There was once a little girl. Her name was Gertrude; everybody called her Gertie. She was eight years old. She lived with her family in a nice, comfortable house out in the country.
Gertie was well loved by her parents and grandparents. She was well loved by her brothers and sister. There was nothing wrong in which that the child could not be happy with her lot in life. Her family made sure she was fed, clothed, and had all that she needed.
Yet Gertie was not happy. She was not happy at all.
Gertie often voiced her opinions, much to the annoyance of her family and friends (or all who knew her). Gertie complained constantly about how her friends had better clothes than she did or had more friends or that her friends got to do more things than she did.
If she didn't get what she wanted, Gertie pouted. She threw things. She yelled. She screamed. She constantly threatened to run away.
Things with Gertie got to be so bad with her family that they were seriously thinking of sending her to her prim and proper great grandmother who didn't stand for such childish nonsense. The great grandmother would surely teach Gertie some badly needed manners, the family reasoned.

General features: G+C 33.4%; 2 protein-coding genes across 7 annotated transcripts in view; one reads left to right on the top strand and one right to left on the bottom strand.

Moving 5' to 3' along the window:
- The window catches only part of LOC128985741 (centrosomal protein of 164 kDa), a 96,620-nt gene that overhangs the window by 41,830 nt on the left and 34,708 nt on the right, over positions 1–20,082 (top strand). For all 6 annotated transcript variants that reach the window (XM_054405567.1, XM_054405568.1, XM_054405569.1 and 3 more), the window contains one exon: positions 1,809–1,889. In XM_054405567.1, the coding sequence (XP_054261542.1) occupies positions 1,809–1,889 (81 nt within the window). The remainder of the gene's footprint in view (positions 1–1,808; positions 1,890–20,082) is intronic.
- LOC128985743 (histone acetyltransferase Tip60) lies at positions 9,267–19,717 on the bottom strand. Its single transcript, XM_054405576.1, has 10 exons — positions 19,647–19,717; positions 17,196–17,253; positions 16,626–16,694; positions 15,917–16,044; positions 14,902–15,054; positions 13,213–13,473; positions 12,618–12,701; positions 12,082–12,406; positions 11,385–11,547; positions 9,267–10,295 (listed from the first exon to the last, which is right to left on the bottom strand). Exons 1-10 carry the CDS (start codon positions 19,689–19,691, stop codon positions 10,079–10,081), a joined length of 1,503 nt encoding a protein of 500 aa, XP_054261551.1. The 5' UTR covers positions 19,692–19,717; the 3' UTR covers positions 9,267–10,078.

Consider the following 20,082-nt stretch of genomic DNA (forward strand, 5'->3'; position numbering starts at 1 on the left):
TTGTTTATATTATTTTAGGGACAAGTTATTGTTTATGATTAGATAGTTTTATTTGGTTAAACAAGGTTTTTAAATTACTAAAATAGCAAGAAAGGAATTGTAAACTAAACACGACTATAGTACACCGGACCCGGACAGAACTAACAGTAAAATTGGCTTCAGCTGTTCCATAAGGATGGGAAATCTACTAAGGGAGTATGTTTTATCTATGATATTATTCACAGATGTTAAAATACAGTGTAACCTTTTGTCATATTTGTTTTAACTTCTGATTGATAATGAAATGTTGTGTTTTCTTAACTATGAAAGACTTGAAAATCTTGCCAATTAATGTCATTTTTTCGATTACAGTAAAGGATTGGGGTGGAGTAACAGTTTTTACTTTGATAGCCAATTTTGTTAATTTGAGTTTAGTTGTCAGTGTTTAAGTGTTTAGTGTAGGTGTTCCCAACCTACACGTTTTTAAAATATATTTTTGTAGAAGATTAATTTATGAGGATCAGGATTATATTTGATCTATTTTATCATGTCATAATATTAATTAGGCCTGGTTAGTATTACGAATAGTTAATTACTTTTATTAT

So that was exactly what the child's parents did. At first, Gertie looked forward to spending time with Great Grandmother Greta, but soon learned that Great Grandmother Greta did not stand for "any monkeyshines" from her (or anybody else). It was clear that she did not like children, particularly children who were related to her in some way. She made the poor girl work from sunup until sundown and if she diddn't do as she was asked, she was seriously punished.
Gertie grew to be even more despondant. She realized just how good she had it with her own family. She cried bitter tears as she exclaimed: "Oh, why did I ever complain about things? I had it so much nicer at my family's house than here! Here there's nothing to do! I want to go home! I don't want to be here!"
Great-Grandmother Greta didn't take any heart to the child's plight. She just told her to work harder and if she didn't do it right Gertie would have to do her chores all over again. Gertie cried from sunup to sundown; it was soon obvsious that Great Grandmother Greta ruled with an iron hand: her own.
Gertie grew to be so unhappy she wanted to run back home to rejoin her family. She suddenly realized just how good she had it back home. Then came that happy day when Gertie went back home. She was a different child altogether.
Gertie no longer whined or complained about how unfair her life was. She did her chores willingly and without incident, much to the surprise (and delight) of her parents. She never picked fights with her brothers or sister and made up her bed, ate her braakfast, got dressed, and straightened up the house (quietly) until the family got up to start the day.
The family was startled at the abrupt change in little Gertie's behavior. The change in her was nothing short of miraculous.
Gertie realized just how blessed she was and took what she learned to heart. She would no longer be known as "Ungateful Gertie" ever again.